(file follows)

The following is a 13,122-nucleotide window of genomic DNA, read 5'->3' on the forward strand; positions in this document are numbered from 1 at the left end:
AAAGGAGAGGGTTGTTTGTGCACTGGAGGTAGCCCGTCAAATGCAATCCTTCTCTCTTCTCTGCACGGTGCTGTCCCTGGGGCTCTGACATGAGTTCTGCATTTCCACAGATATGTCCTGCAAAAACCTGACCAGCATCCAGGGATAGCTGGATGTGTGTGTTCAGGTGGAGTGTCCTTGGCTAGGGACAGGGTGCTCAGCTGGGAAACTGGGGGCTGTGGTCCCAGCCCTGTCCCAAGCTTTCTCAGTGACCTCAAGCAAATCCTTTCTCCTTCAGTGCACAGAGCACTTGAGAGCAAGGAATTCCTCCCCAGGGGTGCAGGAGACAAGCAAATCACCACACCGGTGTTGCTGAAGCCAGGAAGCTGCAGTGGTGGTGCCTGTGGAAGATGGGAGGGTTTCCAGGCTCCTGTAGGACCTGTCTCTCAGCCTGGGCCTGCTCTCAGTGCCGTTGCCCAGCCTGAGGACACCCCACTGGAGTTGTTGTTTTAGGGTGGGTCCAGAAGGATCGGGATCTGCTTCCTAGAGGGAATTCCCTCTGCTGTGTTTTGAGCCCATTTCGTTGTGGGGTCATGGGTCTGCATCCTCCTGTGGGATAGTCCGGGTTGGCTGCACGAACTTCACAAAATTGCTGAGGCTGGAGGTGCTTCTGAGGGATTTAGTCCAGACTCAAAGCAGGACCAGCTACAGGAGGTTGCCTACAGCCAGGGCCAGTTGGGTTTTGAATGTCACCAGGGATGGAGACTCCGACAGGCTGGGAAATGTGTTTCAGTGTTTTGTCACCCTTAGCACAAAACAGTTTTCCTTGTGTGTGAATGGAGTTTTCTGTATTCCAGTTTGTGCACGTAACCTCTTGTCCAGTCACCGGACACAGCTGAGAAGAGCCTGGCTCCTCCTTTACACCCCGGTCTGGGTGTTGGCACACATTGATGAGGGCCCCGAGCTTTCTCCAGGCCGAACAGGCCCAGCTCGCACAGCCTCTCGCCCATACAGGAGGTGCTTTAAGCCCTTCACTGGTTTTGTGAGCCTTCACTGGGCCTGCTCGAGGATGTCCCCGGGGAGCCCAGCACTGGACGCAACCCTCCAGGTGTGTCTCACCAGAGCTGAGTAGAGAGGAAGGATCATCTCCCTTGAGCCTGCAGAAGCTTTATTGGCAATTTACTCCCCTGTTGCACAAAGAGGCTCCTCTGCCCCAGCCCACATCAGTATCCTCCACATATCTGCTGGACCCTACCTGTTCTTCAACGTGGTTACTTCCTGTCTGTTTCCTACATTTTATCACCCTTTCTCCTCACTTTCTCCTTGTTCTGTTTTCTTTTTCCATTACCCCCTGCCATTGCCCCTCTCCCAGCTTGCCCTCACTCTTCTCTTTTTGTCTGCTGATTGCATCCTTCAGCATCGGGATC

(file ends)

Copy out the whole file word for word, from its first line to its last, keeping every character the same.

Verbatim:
The following is a 13,122-nucleotide window of genomic DNA, read 5'->3' on the forward strand; positions in this document are numbered from 1 at the left end:
AAAGGAGAGGGTTGTTTGTGCACTGGAGGTAGCCCGTCAAATGCAATCCTTCTCTCTTCTCTGCACGGTGCTGTCCCTGGGGCTCTGACATGAGTTCTGCATTTCCACAGATATGTCCTGCAAAAACCTGACCAGCATCCAGGGATAGCTGGATGTGTGTGTTCAGGTGGAGTGTCCTTGGCTAGGGACAGGGTGCTCAGCTGGGAAACTGGGGGCTGTGGTCCCAGCCCTGTCCCAAGCTTTCTCAGTGACCTCAAGCAAATCCTTTCTCCTTCAGTGCACAGAGCACTTGAGAGCAAGGAATTCCTCCCCAGGGGTGCAGGAGACAAGCAAATCACCACACCGGTGTTGCTGAAGCCAGGAAGCTGCAGTGGTGGTGCCTGTGGAAGATGGGAGGGTTTCCAGGCTCCTGTAGGACCTGTCTCTCAGCCTGGGCCTGCTCTCAGTGCCGTTGCCCAGCCTGAGGACACCCCACTGGAGTTGTTGTTTTAGGGTGGGTCCAGAAGGATCGGGATCTGCTTCCTAGAGGGAATTCCCTCTGCTGTGTTTTGAGCCCATTTCGTTGTGGGGTCATGGGTCTGCATCCTCCTGTGGGATAGTCCGGGTTGGCTGCACGAACTTCACAAAATTGCTGAGGCTGGAGGTGCTTCTGAGGGATTTAGTCCAGACTCAAAGCAGGACCAGCTACAGGAGGTTGCCTACAGCCAGGGCCAGTTGGGTTTTGAATGTCACCAGGGATGGAGACTCCGACAGGCTGGGAAATGTGTTTCAGTGTTTTGTCACCCTTAGCACAAAACAGTTTTCCTTGTGTGTGAATGGAGTTTTCTGTATTCCAGTTTGTGCACGTAACCTCTTGTCCAGTCACCGGACACAGCTGAGAAGAGCCTGGCTCCTCCTTTACACCCCGGTCTGGGTGTTGGCACACATTGATGAGGGCCCCGAGCTTTCTCCAGGCCGAACAGGCCCAGCTCGCACAGCCTCTCGCCCATACAGGAGGTGCTTTAAGCCCTTCACTGGTTTTGTGAGCCTTCACTGGGCCTGCTCGAGGATGTCCCCGGGGAGCCCAGCACTGGACGCAACCCTCCAGGTGTGTCTCACCAGAGCTGAGTAGAGAGGAAGGATCATCTCCCTTGAGCCTGCAGAAGCTTTATTGGCAATTTACTCCCCTGTTGCACAAAGAGGCTCCTCTGCCCCAGCCCACATCAGTATCCTCCACATATCTGCTGGACCCTACCTGTTCTTCAACGTGGTTACTTCCTGTCTGTTTCCTACATTTTATCACCCTTTCTCCTCACTTTCTCCTTGTTCTGTTTTCTTTTTCCATTACCCCCTGCCATTGCCCCTCTCCCAGCTTGCCCTCACTCTTCTCTTTTTGTCTGCTGATTGCATCCTTCAGCATCGGGATC